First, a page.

Does Running Outside Burn More Calories Than On a Treadmill ?!


Runners vary in their preferences—some relish the outdoors, while others opt for the controlled environment of a treadmill. Each has its pros and cons, ultimately boiling down to personal choice, but there are factors worth considering.

Nothing quite compares to the exhilaration of outdoor running, inhaling fresh air as you cover miles. However, unpredictable weather can swiftly transform this joy into a struggle, prompting a retreat to the indoor haven of a treadmill. Both options hold value in a workout routine.

The burning question: does running outside trump treadmill sessions in calorie expenditure? Studies comparing the two reveal a common trend. Due to factors like stride, forward motion, muscle engagement, and oxygen consumption, outdoor running tends to burn 5–7% more calories than its treadmill counterpart.

On the flip side, some argue that the controlled setting of a treadmill allows precise control over calorie burn, enabling you to tailor your workout to specific goals—whether burning more or less.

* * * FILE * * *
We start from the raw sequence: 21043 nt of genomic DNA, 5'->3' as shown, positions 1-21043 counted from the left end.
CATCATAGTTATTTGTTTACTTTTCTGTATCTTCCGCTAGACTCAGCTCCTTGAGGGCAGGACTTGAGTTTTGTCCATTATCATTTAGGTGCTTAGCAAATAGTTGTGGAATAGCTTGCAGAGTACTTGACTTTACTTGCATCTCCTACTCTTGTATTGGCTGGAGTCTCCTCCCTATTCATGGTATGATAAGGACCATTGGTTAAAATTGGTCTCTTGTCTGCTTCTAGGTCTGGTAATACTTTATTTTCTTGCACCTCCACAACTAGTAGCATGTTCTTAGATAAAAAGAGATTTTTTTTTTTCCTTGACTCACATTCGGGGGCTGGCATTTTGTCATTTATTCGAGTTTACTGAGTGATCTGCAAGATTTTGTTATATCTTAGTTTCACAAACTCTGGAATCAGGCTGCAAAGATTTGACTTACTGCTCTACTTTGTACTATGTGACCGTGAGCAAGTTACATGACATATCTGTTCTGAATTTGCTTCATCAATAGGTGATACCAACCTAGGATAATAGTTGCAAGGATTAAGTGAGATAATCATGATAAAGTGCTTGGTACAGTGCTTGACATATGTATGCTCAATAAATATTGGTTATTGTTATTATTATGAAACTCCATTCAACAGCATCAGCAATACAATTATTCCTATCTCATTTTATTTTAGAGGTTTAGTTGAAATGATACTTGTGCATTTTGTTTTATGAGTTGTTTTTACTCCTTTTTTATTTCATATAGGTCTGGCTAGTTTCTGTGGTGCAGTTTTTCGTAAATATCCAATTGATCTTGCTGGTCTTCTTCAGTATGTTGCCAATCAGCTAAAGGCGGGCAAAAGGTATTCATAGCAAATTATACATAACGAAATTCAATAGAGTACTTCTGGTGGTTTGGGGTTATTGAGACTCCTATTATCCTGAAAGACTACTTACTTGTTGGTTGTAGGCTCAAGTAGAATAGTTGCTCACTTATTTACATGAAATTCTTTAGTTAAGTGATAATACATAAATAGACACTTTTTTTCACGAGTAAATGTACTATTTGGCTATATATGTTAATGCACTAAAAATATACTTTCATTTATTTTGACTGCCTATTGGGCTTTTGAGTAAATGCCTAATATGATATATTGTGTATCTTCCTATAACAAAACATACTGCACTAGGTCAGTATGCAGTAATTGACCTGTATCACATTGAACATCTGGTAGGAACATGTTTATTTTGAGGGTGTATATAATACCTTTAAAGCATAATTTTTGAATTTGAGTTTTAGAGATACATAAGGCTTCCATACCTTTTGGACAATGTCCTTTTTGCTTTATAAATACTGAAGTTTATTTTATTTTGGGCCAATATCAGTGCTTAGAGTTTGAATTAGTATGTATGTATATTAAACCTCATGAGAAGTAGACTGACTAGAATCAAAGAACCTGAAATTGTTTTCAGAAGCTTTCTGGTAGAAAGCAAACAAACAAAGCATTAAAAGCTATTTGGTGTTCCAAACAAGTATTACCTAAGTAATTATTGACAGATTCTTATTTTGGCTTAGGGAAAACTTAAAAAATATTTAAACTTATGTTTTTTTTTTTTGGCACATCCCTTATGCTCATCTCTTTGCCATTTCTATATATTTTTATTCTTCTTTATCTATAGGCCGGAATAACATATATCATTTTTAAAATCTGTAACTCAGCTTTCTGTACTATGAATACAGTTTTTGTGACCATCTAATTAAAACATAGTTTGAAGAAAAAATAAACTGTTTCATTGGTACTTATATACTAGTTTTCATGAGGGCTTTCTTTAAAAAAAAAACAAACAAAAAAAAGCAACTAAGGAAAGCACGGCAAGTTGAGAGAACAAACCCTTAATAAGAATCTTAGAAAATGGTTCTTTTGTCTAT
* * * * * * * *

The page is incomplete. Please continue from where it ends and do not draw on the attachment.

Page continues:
Do You Lose More Calories Running Outside or on a Treadmill? Why?

Studies have been done comparing treadmill running with the same activity outdoors. The most common finding is that due to: stride, forward motion, muscle activity, and oxygen consumption, more calories are burnt outside than in. (Source)

1. The Treadmill Belt

There’s no denying that a treadmill belt helps propel you forward. Outside you don’t have this added assistance and must rely on your own power to keep moving. As it’s slightly easier to stay in motion once you get started, muscle activity is reduced by running this way.

On a treadmill, your stride is restricted to the length of the machine and may not feel as comfortable or may restrict your actual capability.